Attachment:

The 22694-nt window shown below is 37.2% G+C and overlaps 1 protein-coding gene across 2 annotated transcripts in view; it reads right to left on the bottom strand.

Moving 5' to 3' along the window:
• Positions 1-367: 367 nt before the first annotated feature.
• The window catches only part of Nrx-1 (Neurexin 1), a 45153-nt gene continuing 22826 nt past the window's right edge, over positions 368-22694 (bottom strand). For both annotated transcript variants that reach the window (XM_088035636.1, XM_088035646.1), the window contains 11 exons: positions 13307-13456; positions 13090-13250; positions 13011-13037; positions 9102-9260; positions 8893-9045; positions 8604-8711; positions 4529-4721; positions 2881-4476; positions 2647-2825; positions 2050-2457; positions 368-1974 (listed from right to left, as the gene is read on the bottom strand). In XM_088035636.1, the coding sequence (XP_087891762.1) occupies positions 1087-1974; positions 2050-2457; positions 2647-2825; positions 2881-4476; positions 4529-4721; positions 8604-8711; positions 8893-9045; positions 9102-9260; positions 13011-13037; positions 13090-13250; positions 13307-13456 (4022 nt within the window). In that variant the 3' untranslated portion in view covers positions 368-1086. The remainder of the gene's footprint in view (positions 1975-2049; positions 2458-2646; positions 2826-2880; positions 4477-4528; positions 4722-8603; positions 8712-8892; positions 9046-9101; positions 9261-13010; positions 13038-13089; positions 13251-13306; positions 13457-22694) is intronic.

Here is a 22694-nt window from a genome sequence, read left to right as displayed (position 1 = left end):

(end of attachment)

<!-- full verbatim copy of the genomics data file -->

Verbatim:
The 22694-nt window shown below is 37.2% G+C and overlaps 1 protein-coding gene across 2 annotated transcripts in view; it reads right to left on the bottom strand.

Moving 5' to 3' along the window:
• Positions 1-367: 367 nt before the first annotated feature.
• The window catches only part of Nrx-1 (Neurexin 1), a 45153-nt gene continuing 22826 nt past the window's right edge, over positions 368-22694 (bottom strand). For both annotated transcript variants that reach the window (XM_088035636.1, XM_088035646.1), the window contains 11 exons: positions 13307-13456; positions 13090-13250; positions 13011-13037; positions 9102-9260; positions 8893-9045; positions 8604-8711; positions 4529-4721; positions 2881-4476; positions 2647-2825; positions 2050-2457; positions 368-1974 (listed from right to left, as the gene is read on the bottom strand). In XM_088035636.1, the coding sequence (XP_087891762.1) occupies positions 1087-1974; positions 2050-2457; positions 2647-2825; positions 2881-4476; positions 4529-4721; positions 8604-8711; positions 8893-9045; positions 9102-9260; positions 13011-13037; positions 13090-13250; positions 13307-13456 (4022 nt within the window). In that variant the 3' untranslated portion in view covers positions 368-1086. The remainder of the gene's footprint in view (positions 1975-2049; positions 2458-2646; positions 2826-2880; positions 4477-4528; positions 4722-8603; positions 8712-8892; positions 9046-9101; positions 9261-13010; positions 13038-13089; positions 13251-13306; positions 13457-22694) is intronic.

Here is a 22694-nt window from a genome sequence, read left to right as displayed (position 1 = left end):